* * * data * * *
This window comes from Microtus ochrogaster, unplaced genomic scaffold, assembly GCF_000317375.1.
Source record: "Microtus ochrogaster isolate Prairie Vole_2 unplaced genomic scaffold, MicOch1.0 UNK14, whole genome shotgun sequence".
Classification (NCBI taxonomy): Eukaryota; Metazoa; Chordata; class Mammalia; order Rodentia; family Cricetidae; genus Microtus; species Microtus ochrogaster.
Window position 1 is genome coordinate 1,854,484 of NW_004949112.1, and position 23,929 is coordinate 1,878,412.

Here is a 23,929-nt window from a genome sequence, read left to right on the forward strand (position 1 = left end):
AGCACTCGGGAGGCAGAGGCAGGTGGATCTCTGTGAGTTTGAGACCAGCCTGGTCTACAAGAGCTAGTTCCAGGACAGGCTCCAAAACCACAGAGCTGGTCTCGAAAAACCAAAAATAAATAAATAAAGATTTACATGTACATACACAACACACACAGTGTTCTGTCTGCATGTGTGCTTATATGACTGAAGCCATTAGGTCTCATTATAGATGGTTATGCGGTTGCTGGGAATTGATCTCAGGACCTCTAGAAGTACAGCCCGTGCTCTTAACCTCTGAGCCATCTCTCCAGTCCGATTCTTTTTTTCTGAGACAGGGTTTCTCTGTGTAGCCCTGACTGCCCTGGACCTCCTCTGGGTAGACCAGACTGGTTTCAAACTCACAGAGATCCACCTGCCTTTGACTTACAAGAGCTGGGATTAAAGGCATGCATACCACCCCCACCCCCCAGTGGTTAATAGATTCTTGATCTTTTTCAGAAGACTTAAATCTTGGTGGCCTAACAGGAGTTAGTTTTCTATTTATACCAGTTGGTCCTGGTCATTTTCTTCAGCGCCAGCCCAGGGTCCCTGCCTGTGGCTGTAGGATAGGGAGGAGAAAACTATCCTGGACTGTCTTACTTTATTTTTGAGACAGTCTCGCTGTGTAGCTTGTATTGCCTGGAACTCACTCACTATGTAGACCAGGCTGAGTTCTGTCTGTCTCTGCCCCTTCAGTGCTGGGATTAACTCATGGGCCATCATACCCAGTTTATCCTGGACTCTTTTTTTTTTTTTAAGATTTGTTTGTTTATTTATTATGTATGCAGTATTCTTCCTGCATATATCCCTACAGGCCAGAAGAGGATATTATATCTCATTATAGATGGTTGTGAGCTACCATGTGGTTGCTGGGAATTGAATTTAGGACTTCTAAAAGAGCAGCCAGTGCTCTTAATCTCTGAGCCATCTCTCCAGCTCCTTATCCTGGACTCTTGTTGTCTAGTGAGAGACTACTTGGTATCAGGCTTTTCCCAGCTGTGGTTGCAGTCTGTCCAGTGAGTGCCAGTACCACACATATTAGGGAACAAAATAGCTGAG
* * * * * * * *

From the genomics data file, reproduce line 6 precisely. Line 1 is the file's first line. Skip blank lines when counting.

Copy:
AGCACTCGGGAGGCAGAGGCAGGTGGATCTCTGTGAGTTTGAGACCAGCCTGGTCTACAAGAGCTAGTTCCAGGACAGGCTCCAAAACCACAGAGCTGGTCTCGAAAAACCAAAAATAAATAAATAAAGATTTACATGTACATACACAACACACACAGTGTTCTGTCTGCATGTGTGCTTATATGACTGAAGCCATTAGGTCTCATTATAGATGGTTATGCGGTTGCTGGGAATTGATCTCAGGACCTCTAGAAGTACAGCCCGTGCTCTTAACCTCTGAGCCATCTCTCCAGTCCGATTCTTTTTTTCTGAGACAGGGTTTCTCTGTGTAGCCCTGACTGCCCTGGACCTCCTCTGGGTAGACCAGACTGGTTTCAAACTCACAGAGATCCACCTGCCTTTGACTTACAAGAGCTGGGATTAAAGGCATGCATACCACCCCCACCCCCCAGTGGTTAATAGATTCTTGATCTTTTTCAGAAGACTTAAATCTTGGTGGCCTAACAGGAGTTAGTTTTCTATTTATACCAGTTGGTCCTGGTCATTTTCTTCAGCGCCAGCCCAGGGTCCCTGCCTGTGGCTGTAGGATAGGGAGGAGAAAACTATCCTGGACTGTCTTACTTTATTTTTGAGACAGTCTCGCTGTGTAGCTTGTATTGCCTGGAACTCACTCACTATGTAGACCAGGCTGAGTTCTGTCTGTCTCTGCCCCTTCAGTGCTGGGATTAACTCATGGGCCATCATACCCAGTTTATCCTGGACTCTTTTTTTTTTTTTAAGATTTGTTTGTTTATTTATTATGTATGCAGTATTCTTCCTGCATATATCCCTACAGGCCAGAAGAGGATATTATATCTCATTATAGATGGTTGTGAGCTACCATGTGGTTGCTGGGAATTGAATTTAGGACTTCTAAAAGAGCAGCCAGTGCTCTTAATCTCTGAGCCATCTCTCCAGCTCCTTATCCTGGACTCTTGTTGTCTAGTGAGAGACTACTTGGTATCAGGCTTTTCCCAGCTGTGGTTGCAGTCTGTCCAGTGAGTGCCAGTACCACACATATTAGGGAACAAAATAGCTGAG